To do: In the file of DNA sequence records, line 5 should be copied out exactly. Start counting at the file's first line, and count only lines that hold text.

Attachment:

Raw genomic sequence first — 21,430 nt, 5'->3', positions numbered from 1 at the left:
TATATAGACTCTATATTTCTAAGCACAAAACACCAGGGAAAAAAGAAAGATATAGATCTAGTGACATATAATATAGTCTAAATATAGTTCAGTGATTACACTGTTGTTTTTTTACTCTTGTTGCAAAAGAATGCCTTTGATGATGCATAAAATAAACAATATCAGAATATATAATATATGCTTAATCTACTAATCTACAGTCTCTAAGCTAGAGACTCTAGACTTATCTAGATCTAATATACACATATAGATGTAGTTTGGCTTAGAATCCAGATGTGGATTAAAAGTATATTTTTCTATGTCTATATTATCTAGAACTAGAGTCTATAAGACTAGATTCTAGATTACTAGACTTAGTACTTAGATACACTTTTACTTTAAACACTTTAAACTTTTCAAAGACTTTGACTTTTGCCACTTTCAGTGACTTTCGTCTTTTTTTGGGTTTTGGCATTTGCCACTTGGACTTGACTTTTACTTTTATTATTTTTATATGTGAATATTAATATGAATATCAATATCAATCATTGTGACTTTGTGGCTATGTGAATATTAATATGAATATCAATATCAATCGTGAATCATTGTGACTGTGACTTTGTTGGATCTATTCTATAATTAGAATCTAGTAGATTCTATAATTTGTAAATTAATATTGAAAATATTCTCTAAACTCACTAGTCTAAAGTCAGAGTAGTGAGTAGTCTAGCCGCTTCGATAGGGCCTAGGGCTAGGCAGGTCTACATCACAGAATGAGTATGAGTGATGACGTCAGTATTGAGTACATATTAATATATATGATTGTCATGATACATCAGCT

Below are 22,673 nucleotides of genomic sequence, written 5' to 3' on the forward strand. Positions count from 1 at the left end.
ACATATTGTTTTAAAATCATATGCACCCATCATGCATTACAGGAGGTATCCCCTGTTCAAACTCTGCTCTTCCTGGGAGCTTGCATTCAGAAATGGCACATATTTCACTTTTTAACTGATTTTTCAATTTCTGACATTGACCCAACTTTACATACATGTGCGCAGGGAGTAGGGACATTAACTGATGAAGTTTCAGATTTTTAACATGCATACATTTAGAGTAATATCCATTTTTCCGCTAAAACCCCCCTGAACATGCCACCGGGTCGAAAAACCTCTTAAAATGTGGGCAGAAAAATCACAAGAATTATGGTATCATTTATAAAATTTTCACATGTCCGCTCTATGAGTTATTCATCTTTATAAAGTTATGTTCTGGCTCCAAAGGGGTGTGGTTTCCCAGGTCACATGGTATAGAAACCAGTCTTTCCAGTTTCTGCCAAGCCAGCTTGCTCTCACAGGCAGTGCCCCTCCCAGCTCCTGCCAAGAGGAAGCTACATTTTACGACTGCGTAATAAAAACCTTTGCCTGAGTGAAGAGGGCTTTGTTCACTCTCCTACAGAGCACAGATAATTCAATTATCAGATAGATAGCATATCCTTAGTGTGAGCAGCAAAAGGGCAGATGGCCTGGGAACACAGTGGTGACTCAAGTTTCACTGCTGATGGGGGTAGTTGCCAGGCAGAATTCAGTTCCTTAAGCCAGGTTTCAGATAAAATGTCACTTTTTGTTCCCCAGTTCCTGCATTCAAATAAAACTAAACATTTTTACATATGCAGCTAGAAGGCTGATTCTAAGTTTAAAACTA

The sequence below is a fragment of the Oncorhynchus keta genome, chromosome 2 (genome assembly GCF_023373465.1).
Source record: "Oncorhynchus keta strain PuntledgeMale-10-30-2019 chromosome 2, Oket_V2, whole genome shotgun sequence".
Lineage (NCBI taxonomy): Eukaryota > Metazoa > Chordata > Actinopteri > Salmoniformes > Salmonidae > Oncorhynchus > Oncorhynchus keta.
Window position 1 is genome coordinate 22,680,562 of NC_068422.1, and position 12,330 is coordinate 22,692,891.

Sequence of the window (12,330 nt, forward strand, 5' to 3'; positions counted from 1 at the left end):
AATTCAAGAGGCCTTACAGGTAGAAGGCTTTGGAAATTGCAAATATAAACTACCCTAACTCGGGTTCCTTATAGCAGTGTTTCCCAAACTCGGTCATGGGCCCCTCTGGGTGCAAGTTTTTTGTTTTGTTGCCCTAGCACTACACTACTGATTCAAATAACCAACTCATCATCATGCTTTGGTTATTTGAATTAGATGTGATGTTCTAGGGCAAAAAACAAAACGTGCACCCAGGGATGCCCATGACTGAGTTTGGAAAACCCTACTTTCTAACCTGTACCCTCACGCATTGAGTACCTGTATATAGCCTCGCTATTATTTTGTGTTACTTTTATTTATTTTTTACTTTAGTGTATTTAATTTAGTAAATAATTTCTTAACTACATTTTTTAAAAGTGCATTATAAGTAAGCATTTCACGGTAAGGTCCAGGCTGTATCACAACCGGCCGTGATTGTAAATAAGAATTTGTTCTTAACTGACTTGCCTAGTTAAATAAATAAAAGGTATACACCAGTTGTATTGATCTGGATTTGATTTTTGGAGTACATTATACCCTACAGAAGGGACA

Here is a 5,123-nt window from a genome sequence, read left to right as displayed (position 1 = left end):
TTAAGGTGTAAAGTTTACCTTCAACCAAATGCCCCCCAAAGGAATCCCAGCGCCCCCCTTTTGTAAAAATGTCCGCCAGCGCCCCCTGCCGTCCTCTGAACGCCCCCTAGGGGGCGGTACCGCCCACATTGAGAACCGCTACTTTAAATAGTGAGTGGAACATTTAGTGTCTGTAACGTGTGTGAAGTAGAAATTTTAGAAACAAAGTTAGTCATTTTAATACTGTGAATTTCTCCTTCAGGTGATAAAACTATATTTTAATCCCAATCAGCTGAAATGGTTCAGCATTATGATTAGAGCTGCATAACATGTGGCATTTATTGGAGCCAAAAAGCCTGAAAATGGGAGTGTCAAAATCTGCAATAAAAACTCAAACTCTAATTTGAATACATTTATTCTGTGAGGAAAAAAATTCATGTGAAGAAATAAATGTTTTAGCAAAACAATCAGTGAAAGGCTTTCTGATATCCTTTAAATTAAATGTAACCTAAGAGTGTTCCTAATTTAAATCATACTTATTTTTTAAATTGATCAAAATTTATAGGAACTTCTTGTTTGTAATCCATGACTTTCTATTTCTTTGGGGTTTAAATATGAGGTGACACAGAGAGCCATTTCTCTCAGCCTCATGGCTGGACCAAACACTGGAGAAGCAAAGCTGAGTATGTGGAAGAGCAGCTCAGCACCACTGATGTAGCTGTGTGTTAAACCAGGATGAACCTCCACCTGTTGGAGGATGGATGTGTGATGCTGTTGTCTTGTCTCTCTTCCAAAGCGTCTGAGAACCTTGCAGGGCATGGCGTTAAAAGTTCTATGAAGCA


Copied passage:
The sequence below is a fragment of the Oncorhynchus keta genome, chromosome 2 (genome assembly GCF_023373465.1).